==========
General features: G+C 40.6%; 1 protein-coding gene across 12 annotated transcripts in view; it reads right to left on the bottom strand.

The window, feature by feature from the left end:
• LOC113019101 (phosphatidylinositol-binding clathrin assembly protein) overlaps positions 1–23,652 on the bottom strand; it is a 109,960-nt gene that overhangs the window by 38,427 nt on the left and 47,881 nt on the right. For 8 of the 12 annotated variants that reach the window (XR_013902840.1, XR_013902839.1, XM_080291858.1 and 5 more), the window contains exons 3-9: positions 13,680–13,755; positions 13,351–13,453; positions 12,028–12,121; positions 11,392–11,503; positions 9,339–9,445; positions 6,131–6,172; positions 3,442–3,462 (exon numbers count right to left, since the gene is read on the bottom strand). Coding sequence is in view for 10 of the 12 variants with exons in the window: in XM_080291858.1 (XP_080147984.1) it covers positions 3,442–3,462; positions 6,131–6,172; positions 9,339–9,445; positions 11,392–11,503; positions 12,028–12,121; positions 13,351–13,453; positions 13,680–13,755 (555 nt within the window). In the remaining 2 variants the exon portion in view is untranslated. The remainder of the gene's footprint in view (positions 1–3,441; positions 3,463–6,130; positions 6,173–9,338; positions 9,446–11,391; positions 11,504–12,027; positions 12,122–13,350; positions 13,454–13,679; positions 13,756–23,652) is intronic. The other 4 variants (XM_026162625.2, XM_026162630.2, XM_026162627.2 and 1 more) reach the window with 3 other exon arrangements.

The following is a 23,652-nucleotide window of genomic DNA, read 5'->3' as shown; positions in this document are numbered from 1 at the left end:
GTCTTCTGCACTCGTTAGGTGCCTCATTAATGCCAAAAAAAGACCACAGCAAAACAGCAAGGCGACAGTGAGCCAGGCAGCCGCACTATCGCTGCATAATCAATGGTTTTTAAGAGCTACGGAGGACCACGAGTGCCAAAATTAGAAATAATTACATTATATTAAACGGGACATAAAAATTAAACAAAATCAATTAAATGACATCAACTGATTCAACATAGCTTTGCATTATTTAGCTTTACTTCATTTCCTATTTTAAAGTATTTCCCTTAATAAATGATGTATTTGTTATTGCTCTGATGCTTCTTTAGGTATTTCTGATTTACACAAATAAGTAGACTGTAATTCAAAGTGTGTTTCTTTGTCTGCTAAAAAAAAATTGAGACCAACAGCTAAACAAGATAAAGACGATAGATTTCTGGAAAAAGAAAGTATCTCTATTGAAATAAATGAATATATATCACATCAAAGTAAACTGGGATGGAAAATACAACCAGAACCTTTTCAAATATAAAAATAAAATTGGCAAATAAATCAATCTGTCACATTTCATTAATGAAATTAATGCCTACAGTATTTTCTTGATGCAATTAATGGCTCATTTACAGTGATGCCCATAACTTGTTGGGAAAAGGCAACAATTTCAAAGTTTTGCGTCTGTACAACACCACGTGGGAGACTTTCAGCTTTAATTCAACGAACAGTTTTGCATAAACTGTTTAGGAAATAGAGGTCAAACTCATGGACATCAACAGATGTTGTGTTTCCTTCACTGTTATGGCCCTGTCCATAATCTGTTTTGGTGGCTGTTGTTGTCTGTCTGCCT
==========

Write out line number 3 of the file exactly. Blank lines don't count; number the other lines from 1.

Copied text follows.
• LOC113019101 (phosphatidylinositol-binding clathrin assembly protein) overlaps positions 1–23,652 on the bottom strand; it is a 109,960-nt gene that overhangs the window by 38,427 nt on the left and 47,881 nt on the right. For 8 of the 12 annotated variants that reach the window (XR_013902840.1, XR_013902839.1, XM_080291858.1 and 5 more), the window contains exons 3-9: positions 13,680–13,755; positions 13,351–13,453; positions 12,028–12,121; positions 11,392–11,503; positions 9,339–9,445; positions 6,131–6,172; positions 3,442–3,462 (exon numbers count right to left, since the gene is read on the bottom strand). Coding sequence is in view for 10 of the 12 variants with exons in the window: in XM_080291858.1 (XP_080147984.1) it covers positions 3,442–3,462; positions 6,131–6,172; positions 9,339–9,445; positions 11,392–11,503; positions 12,028–12,121; positions 13,351–13,453; positions 13,680–13,755 (555 nt within the window). In the remaining 2 variants the exon portion in view is untranslated. The remainder of the gene's footprint in view (positions 1–3,441; positions 3,463–6,130; positions 6,173–9,338; positions 9,446–11,391; positions 11,504–12,027; positions 12,122–13,350; positions 13,454–13,679; positions 13,756–23,652) is intronic. The other 4 variants (XM_026162625.2, XM_026162630.2, XM_026162627.2 and 1 more) reach the window with 3 other exon arrangements.